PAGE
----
Second, security.

Our southern border was overwhelmed with countless migrants almost literally the moment I took office. We continue to ignore this growing crisis.

Similarly, we choose to ignore soaring rates of murder in America’s cities.

As Commander-in-Chief, I ordered the US military to hastily withdraw from Afghanistan without sufficient time to make adequate preparations. As a result, the entire world witnessed one of the most disgraceful, shameful events in US history as we left behind our citizens, our allies, and tens of billions of dollars of taxpayer-funded military equipment to our sworn enemy.

I tried making up for this personal and national humiliation by trying to outmaneuver Vladimir Putin over Ukraine.

My son Hunter and I obviously have a soft spot for Ukraine. But my real priority was using Putin’s military buildup as an opportunity to appear strong again, and hopefully boost my sagging poll numbers.

Despite my years of foreign policy experience, I failed to foresee the consequences of provoking Putin, pushing him into a corner, and essentially daring him to invade.

(And now, by the way, as we are pushing Russia out of the SWIFT international banking platform, I am also failing to foresee the obvious risk of Putin hacking it. But more on that another time…)

You may recall that, while I was hiding in my basement during the 2020 Presidential campaign, I promised voters a “steady hand” when it came to diplomacy and national security.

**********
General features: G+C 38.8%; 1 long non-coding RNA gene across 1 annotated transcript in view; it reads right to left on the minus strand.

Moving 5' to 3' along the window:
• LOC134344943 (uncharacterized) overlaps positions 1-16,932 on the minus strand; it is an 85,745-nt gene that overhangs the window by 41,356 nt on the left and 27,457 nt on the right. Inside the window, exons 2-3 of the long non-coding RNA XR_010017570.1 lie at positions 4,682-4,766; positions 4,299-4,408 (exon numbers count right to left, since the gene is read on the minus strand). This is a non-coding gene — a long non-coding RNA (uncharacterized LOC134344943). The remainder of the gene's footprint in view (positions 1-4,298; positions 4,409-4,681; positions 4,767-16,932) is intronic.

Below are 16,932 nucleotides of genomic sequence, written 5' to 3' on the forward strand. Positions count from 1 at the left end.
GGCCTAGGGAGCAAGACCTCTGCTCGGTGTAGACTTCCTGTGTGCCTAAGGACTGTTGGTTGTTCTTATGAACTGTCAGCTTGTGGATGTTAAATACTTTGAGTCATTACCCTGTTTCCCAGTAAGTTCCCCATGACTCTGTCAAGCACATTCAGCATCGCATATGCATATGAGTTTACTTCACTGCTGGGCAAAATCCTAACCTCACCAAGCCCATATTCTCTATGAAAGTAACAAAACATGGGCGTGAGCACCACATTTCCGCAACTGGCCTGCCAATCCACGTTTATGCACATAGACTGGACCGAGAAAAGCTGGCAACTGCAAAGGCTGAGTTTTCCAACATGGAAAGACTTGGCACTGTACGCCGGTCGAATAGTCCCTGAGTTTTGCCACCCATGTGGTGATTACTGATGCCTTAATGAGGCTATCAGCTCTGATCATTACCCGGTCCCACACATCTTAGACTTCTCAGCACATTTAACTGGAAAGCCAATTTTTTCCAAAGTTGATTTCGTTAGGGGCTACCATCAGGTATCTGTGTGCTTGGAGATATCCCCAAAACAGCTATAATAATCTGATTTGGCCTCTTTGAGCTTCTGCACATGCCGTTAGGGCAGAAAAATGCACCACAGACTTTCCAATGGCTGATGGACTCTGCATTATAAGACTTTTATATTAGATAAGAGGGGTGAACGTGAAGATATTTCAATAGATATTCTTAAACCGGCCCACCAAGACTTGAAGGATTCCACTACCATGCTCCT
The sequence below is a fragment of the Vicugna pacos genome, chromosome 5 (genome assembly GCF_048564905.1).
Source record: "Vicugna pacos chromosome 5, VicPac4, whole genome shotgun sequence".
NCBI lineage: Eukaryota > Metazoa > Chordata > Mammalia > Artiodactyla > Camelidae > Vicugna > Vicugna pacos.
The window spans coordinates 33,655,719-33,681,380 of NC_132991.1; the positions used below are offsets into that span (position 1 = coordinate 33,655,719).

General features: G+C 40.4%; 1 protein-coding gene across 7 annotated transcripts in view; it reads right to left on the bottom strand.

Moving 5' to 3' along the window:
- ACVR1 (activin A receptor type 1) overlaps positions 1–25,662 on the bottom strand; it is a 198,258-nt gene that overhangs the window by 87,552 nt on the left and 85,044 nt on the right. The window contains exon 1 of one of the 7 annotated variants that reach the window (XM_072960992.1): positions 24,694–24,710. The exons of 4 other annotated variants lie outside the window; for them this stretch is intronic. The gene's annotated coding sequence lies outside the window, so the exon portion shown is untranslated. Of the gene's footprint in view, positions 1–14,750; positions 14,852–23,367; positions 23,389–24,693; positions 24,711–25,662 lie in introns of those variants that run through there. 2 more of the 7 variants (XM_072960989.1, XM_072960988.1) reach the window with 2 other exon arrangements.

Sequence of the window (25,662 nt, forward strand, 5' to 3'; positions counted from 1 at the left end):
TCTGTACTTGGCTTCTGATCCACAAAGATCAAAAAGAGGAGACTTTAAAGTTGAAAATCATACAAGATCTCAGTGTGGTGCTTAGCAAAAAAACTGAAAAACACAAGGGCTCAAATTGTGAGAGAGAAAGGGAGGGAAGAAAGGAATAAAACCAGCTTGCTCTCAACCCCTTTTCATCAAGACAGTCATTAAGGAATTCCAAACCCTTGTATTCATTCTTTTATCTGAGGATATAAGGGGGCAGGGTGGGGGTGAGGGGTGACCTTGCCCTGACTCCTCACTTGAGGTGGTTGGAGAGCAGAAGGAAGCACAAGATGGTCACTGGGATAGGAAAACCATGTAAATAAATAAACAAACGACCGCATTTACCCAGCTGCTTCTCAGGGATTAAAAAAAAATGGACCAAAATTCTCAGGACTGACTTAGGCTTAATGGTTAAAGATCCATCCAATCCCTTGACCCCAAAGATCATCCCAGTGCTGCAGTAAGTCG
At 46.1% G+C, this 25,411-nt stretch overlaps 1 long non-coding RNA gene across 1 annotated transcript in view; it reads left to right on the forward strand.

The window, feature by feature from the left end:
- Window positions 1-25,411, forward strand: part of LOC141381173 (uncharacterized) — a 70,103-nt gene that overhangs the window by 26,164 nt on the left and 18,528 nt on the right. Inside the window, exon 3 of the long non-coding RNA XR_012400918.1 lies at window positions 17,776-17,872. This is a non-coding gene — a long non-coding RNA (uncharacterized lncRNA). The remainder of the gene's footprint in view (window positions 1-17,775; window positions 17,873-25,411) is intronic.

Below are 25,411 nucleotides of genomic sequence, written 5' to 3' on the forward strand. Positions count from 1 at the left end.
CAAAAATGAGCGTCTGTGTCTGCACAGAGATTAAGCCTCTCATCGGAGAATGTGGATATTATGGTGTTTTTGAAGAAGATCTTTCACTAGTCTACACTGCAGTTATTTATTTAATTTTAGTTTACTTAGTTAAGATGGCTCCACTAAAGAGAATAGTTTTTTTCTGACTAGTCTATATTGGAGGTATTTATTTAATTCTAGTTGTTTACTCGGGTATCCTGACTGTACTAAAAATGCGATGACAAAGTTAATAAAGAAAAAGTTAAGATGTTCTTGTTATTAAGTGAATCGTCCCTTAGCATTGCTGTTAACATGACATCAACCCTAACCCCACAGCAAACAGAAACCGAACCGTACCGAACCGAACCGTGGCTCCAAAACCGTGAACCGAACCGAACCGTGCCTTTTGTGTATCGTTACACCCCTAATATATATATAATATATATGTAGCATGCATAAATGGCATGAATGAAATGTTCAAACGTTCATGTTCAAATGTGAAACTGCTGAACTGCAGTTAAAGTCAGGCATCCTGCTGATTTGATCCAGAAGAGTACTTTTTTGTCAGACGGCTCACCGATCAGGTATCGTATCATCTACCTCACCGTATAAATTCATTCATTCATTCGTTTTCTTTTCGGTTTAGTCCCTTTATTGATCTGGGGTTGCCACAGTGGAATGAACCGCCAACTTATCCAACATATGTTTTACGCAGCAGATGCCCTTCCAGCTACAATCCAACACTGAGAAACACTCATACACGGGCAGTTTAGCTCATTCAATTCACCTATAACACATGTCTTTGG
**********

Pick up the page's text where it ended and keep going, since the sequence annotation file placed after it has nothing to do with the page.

Well, this is what 5 decades of government experience gets you.

Third, liberty.

We continue to foster a climate where the government tells you what you’re supposed to believe, what you have to put in your body, and how you’re allowed to educate your children.

We think nothing of imposing illegal, unconstitutional mandates, and handing public health bureaucrats the authority to regulate everything from nationwide commerce to the entire US housing market.

Justin Trudeau recently set a fantastic example for us to follow when it comes to individual freedom, and so we’re working hard to become Canada as quickly as possible.

Fourth, dignity and respect.

I promised the American people unity in my inaugural address. I said that “we must end this uncivil war that pits red against blue, rural versus urban, conservative versus liberal.”

Naturally I have completely abandoned that promise. Not only have I failed to rein in the intolerant, out-of-control leftist puritans waging cultural genocide across America, but I set a clear example for them by labeling my ideological opponents as White Supremacists.

I call legislation I don’t like “Jim Crow 2.0”. And I encourage federal police agencies to investigate parents who don’t want Critical Race Theory taught to their children in public schools.

Fifth, honor.

My short time in office has brought extreme dishonor upon the reputation of the United States. In addition to the humiliation in Afghanistan, the rest of the world must be in shock as they see the constant chaos and absurdity of our government.